People who have never known a world without the internet are accustomed to everything happening quickly. It is a huge challenge for companies to provide a pleasant experience for such customers, stated technology entrepreneur Davy Kestens. 'The customer of tomorrow has no patience, yet still wants to be treated in a personal manner.'
'Human-to-human communication will be the standard within five years. So, the personalisation of a product or service will become the most critical factor.' - Davy Kestens, CEO Sparkcentral
A few years ago, the Limburg technology entrepreneur Davy Kestens moved to Silicon Valley where he made several million dollars with his company Sparkcentral. His digital customer communication system, Sparkcentral, is now used by corporations, such as Uber and Netflix. In fact, Sparkcentral is the market leader with respect to social customer service in the airline industry.
'Say you booked a flight and you want to change something about it,' said Davy Kestens. 'Instead of e-mailing or going to the counter and having to wait too long for an answer, you send a social media message and receive a response immediately or within a few minutes. It's just like you're sending a message to friends or family via WhatsApp. That's how you make an airline's customer relationships much closer.'
New technology will soon allow companies to proactively solve customer problems. 'For example, the GPS coordinates of smartphones can be used to locate passengers a half hour before the gate closes. Someone likely to miss their flight because they are stuck in traffic receives a message suggesting they book a seat on the next flight. Problems are resolved before they happen.'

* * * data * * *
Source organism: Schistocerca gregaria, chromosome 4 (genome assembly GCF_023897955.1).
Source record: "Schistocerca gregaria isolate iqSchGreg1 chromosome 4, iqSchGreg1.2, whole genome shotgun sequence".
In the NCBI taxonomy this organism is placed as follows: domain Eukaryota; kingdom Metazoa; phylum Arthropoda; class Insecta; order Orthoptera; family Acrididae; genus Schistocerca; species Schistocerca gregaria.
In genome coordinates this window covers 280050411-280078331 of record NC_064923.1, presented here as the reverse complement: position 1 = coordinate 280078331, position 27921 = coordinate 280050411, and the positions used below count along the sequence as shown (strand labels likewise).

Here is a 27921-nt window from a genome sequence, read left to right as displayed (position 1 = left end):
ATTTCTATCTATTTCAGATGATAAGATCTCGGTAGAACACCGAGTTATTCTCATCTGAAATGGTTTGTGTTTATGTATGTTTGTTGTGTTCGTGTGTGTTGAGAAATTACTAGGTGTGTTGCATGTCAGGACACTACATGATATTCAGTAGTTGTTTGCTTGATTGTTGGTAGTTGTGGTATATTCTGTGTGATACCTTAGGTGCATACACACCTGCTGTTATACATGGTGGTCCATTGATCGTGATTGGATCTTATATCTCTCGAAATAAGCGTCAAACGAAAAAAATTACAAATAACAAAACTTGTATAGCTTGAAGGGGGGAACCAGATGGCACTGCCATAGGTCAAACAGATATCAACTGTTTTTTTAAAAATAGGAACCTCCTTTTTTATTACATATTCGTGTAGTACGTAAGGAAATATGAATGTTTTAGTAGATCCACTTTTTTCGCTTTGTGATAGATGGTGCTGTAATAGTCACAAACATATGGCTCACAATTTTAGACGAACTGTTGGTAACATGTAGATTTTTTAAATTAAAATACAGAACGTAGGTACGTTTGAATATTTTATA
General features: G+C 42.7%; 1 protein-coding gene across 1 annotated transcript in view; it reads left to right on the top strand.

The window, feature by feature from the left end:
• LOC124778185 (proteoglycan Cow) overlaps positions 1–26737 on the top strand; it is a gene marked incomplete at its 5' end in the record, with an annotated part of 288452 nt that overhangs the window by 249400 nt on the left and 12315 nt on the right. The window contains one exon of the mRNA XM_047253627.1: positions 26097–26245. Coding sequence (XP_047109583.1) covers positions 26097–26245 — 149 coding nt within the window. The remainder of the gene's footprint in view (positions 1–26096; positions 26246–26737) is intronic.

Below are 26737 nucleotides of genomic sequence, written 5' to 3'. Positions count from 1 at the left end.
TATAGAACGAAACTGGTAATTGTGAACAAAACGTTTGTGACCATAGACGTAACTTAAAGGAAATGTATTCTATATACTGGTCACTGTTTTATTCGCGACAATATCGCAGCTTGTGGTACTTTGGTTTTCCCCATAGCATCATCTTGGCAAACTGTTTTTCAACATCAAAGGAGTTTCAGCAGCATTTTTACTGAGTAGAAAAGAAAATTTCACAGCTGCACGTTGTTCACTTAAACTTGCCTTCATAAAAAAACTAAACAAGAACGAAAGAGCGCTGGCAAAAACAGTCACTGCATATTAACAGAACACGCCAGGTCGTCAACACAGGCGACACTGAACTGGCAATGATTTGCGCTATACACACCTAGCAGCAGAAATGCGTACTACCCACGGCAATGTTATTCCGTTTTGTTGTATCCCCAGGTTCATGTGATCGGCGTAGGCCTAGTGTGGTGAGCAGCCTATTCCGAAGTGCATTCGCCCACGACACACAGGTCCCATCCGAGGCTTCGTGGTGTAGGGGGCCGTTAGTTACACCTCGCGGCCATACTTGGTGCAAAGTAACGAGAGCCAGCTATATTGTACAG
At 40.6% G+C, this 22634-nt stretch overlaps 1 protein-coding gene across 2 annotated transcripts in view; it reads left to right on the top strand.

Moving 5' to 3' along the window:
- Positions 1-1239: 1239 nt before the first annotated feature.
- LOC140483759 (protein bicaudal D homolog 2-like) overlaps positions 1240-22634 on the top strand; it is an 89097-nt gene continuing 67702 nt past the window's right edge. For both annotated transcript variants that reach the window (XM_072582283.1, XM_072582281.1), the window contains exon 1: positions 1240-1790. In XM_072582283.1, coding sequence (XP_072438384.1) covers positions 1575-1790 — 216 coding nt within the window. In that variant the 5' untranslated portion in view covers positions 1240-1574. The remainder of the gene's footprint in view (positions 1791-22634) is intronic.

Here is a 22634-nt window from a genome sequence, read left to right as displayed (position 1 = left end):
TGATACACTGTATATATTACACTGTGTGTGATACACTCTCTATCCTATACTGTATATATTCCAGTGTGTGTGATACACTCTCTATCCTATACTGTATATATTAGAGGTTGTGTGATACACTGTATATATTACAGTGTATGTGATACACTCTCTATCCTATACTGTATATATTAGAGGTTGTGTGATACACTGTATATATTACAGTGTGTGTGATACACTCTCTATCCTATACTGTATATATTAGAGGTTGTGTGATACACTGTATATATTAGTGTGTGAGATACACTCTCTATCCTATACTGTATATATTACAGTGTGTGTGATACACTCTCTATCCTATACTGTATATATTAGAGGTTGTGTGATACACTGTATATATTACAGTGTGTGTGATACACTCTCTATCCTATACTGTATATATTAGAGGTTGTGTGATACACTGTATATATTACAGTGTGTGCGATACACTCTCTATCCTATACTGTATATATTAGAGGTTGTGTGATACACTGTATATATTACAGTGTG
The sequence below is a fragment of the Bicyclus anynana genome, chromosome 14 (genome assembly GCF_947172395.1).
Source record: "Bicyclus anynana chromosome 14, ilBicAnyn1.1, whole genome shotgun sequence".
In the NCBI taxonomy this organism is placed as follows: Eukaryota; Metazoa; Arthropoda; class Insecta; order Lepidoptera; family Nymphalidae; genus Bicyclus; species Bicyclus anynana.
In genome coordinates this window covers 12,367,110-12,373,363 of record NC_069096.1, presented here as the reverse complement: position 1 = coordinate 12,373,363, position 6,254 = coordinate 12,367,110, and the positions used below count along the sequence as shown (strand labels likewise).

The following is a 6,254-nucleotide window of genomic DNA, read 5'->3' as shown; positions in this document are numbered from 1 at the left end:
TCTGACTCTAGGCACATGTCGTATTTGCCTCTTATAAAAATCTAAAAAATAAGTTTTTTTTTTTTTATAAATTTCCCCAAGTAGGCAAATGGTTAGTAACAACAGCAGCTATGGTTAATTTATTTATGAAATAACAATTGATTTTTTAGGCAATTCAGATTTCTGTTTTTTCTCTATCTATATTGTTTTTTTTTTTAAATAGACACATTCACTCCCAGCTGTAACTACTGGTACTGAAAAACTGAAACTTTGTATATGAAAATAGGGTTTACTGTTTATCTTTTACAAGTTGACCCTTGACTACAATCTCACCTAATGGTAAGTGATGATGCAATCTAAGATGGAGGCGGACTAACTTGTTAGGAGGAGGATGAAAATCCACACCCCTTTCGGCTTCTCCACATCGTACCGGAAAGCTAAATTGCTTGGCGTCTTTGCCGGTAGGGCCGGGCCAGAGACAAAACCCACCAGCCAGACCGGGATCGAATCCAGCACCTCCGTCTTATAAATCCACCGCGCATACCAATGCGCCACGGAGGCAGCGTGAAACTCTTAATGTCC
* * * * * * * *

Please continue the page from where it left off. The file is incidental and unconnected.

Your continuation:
everything must happen quickly
The new form of communication makes the traditional call centre obsolete, stated Davy Kestens. 'Every year, customers are asking companies more questions via mobile messaging, such as Twitter, Facebook Messenger, and WhatsApp. They no longer need to call, can avoid the call centre, and can communicate directly with someone. Previously, the company determined how their customer service worked. Today, it's the customer who decides how they want to communicate.'
And often this is done with minimal effort, yet with excellent service as the end result. 'Companies that do not realise this will have some difficult times ahead of them in the coming years,' predicted the CEO.
'Effortless customer experience with customers will become the most important differentiator in companies' competitiveness. Today, customer contact is still based on too many internal processes and is not based on the customer's needs. The new generation of customers will no longer accept this.'
Not all companies are on the right track, stated Davy Kestens.
'Within five years, more than half of customer communication will be via mobile messaging,' said Davy Kestens. 'That technology will also make the contact with the customer more human. Repetitive processes, such as the identification of customer numbers, address changes, or invoice details, can be done completely automated so that customer service agents can spend more time on human interaction, empathy, creative responses, and so on. The customer service of tomorrow will merge the technology side and the human side in an optimal way. H2H communication (human to human) will be the standard within five years. So, the personalisation of a product or service will become the most critical factor. I'm convinced of this.'